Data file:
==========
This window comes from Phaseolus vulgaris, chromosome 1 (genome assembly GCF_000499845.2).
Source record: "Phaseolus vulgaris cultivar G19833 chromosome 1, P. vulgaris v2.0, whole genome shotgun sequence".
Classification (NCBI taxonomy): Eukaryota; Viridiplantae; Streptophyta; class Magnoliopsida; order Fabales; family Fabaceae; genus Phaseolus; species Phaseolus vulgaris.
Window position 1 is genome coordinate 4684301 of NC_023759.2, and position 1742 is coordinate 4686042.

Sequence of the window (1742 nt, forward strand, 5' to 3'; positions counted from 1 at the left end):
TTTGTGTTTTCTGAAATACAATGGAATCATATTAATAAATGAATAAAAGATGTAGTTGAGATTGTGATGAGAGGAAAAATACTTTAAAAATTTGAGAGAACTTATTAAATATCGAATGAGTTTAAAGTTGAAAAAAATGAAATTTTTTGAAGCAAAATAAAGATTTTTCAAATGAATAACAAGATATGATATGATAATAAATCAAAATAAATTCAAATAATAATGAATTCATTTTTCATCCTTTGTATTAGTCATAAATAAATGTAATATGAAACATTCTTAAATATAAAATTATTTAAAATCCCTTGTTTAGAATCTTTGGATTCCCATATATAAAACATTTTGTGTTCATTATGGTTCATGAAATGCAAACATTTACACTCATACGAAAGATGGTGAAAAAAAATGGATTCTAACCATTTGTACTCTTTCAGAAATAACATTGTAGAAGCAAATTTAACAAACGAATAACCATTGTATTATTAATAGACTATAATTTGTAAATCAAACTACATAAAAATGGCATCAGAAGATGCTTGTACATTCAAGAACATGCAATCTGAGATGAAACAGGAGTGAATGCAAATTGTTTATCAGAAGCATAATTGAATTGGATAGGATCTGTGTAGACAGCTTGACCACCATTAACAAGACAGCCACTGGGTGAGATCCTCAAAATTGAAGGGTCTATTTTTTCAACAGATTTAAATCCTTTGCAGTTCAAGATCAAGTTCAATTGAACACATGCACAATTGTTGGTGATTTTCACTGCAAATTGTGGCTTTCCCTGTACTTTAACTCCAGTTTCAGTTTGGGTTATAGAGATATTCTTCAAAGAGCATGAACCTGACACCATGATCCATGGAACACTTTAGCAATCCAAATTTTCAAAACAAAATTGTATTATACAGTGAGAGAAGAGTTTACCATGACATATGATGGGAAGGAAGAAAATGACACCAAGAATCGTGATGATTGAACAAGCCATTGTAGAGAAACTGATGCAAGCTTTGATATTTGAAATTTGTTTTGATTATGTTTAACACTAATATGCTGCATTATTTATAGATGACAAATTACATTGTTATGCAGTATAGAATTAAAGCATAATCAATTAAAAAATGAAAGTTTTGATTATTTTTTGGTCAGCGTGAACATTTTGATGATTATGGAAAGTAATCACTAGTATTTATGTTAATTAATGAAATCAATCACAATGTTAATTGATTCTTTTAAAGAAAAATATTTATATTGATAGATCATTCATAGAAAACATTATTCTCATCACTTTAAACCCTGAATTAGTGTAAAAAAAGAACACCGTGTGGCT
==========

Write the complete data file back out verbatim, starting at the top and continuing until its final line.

This window comes from Phaseolus vulgaris, chromosome 1 (genome assembly GCF_000499845.2).
Source record: "Phaseolus vulgaris cultivar G19833 chromosome 1, P. vulgaris v2.0, whole genome shotgun sequence".
Classification (NCBI taxonomy): Eukaryota; Viridiplantae; Streptophyta; class Magnoliopsida; order Fabales; family Fabaceae; genus Phaseolus; species Phaseolus vulgaris.
Window position 1 is genome coordinate 4684301 of NC_023759.2, and position 1742 is coordinate 4686042.

Sequence of the window (1742 nt, forward strand, 5' to 3'; positions counted from 1 at the left end):
TTTGTGTTTTCTGAAATACAATGGAATCATATTAATAAATGAATAAAAGATGTAGTTGAGATTGTGATGAGAGGAAAAATACTTTAAAAATTTGAGAGAACTTATTAAATATCGAATGAGTTTAAAGTTGAAAAAAATGAAATTTTTTGAAGCAAAATAAAGATTTTTCAAATGAATAACAAGATATGATATGATAATAAATCAAAATAAATTCAAATAATAATGAATTCATTTTTCATCCTTTGTATTAGTCATAAATAAATGTAATATGAAACATTCTTAAATATAAAATTATTTAAAATCCCTTGTTTAGAATCTTTGGATTCCCATATATAAAACATTTTGTGTTCATTATGGTTCATGAAATGCAAACATTTACACTCATACGAAAGATGGTGAAAAAAAATGGATTCTAACCATTTGTACTCTTTCAGAAATAACATTGTAGAAGCAAATTTAACAAACGAATAACCATTGTATTATTAATAGACTATAATTTGTAAATCAAACTACATAAAAATGGCATCAGAAGATGCTTGTACATTCAAGAACATGCAATCTGAGATGAAACAGGAGTGAATGCAAATTGTTTATCAGAAGCATAATTGAATTGGATAGGATCTGTGTAGACAGCTTGACCACCATTAACAAGACAGCCACTGGGTGAGATCCTCAAAATTGAAGGGTCTATTTTTTCAACAGATTTAAATCCTTTGCAGTTCAAGATCAAGTTCAATTGAACACATGCACAATTGTTGGTGATTTTCACTGCAAATTGTGGCTTTCCCTGTACTTTAACTCCAGTTTCAGTTTGGGTTATAGAGATATTCTTCAAAGAGCATGAACCTGACACCATGATCCATGGAACACTTTAGCAATCCAAATTTTCAAAACAAAATTGTATTATACAGTGAGAGAAGAGTTTACCATGACATATGATGGGAAGGAAGAAAATGACACCAAGAATCGTGATGATTGAACAAGCCATTGTAGAGAAACTGATGCAAGCTTTGATATTTGAAATTTGTTTTGATTATGTTTAACACTAATATGCTGCATTATTTATAGATGACAAATTACATTGTTATGCAGTATAGAATTAAAGCATAATCAATTAAAAAATGAAAGTTTTGATTATTTTTTGGTCAGCGTGAACATTTTGATGATTATGGAAAGTAATCACTAGTATTTATGTTAATTAATGAAATCAATCACAATGTTAATTGATTCTTTTAAAGAAAAATATTTATATTGATAGATCATTCATAGAAAACATTATTCTCATCACTTTAAACCCTGAATTAGTGTAAAAAAAGAACACCGTGTGGCT